“If we think about a thumb sucker, I think historically we’d sort of throw our hands up and say, ‘Well, it’s okay. We’ll deal with it when the adult teeth come in.’ And I’ve even heard from families, ‘My pediatrician said “Don’t worry about it until they’re seven when the adult teeth come in.”’ But if we think about what’s happening in growth, so much growth occurs during those first few years of life. And so a thumb pushing into the roof of the mouth creates a narrow maxilla. The roof of the mouth is the floor of the nose. So now you have a narrow upper jaw. Now you have narrow nasal passages. Ultimately that might look like crowding and that’s just the upper jaw. Then you have pressure on the lower jaw, which does a few things. First, it prevents the lower jaw from growing forward and it pushes the condyle back in the fossa. So it might potentially change the way that this inner relates, whether it has to do with the disc, whether it has to do with the development of the eminence, whether it has to do with the directional growth of the lower jaw, and you train the tongue to rest low, The tongue coming up in full motion in a swallow not only during rest, but during speech, during functionality is what drives the growth of the upper jaw. And so you think about when you catch this kid at seven, let’s say that’s the first time they come to the orthodontist. We have to play catch up from seven years of the lower jaw not growing to its fullest potential. And we have to retrain the tongue to come up and forward. So it’s not just about the teeth anymore. Orthodontics is not just about straightening the teeth. Now all of a sudden, we can reframe things. What can we do for that seven-year-old to help guide growth but also help retrain function?”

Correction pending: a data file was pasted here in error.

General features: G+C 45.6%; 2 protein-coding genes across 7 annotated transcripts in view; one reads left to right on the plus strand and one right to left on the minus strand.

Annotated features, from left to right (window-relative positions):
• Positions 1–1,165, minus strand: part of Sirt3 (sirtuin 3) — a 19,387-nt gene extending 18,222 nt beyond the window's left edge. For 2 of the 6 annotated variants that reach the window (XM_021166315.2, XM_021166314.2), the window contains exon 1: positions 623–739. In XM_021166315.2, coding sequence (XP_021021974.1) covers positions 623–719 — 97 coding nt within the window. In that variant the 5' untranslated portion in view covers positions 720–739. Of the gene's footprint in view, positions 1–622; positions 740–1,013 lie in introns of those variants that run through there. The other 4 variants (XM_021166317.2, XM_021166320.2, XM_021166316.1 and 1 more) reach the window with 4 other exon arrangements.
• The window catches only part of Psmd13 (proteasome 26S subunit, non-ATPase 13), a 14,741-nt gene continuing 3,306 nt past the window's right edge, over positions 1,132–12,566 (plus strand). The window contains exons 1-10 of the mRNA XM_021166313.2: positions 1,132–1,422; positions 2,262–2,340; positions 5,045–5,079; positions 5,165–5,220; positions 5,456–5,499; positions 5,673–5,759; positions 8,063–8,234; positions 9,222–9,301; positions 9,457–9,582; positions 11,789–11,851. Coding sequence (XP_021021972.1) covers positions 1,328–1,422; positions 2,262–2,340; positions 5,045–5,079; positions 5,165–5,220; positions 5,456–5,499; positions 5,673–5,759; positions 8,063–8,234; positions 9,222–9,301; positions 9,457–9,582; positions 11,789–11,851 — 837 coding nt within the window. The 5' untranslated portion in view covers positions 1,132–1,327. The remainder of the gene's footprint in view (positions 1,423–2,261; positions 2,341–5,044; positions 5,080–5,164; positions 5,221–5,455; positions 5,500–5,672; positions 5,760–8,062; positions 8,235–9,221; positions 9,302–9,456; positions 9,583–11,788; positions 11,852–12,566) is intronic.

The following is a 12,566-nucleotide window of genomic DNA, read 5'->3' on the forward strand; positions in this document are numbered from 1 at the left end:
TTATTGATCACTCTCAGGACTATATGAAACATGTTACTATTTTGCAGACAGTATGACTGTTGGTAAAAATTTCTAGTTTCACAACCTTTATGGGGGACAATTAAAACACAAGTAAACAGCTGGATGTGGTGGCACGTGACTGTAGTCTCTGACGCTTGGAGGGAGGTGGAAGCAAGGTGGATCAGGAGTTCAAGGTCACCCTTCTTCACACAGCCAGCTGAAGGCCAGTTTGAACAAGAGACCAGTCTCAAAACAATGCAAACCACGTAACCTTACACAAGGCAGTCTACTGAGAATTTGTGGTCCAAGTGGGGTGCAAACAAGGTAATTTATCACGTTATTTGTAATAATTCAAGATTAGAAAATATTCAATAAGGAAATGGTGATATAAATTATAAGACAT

“The American Association of Orthodontics says you should have an orthodontic evaluation prior to age seven. And so that has become sort of the marker. ‘Okay, well, go see the orthodontist by age seven.’ I’ve never seen a paper, Kirk, that gives us any sort of reason why seven is a magic number. My best guess is that it’s when the adult molars have erupted—they usually come in around age six to seven. So by age seven they tend to be in, and our bands fit best on first molars. And our appliances, maybe we historically didn’t want to bracket baby teeth. I don’t know, that’s my guess. But I’d love to challenge that number because I don’t know that there is any proof behind that number.” (09:14—10:09)
“And so going back to this seven-year-old that’s a thumb sucker, Maybe we can reframe how we define intervention. Maybe intervention isn’t putting braces on a seven-year-old or a three or four- or five-year-old, but maybe it’s helping this child stop their thumb sucking habit. Maybe that’s our intervention. Maybe it’s helping them find a myofunctional therapist to retrain the tongue. Maybe it’s looking at other ways that we can intervene and help these kids beyond braces. I don’t know that braces is the answer for everything.” (10:11—10:49)
“And if we wait until growth is done, if we wait until this child is 12 and we focus on just lining up the teeth, we’ve lost all this opportunity of growth because so much of it is happening so early.” (12:29—12:43)
“I saw a young child a few weeks ago in the clinic. He’s three and a half and his palate is so narrow, so V-shaped, that his tongue can’t fit in the roof of his mouth and his lower jaw can’t figure out how to fit with the top teeth. So he’s sliding all over the place. When he chews food, he’s not getting a solid bite with his back teeth. He’s not crisp when he speaks. He’s seeing speech therapy because he doesn’t know where to put his tongue, because his palate is so narrow. He’s snoring at night. He’s tossing and turning at night. He’s constantly congested. And so, what is intervention? Is intervention putting braces on this young man? No, he’s three and a half. But can we get him to speech therapy? Can we get him to ENT? Can we widen the palate? And if we’re going to widen the palate on a three-year-old. How do we do that? Because maybe our traditional appliances aren’t the best fit for a three-and-a-half-year-old. And so I don’t know the answers. I just am excited about some of the new questions and new possibilities.” (13:03—14:22)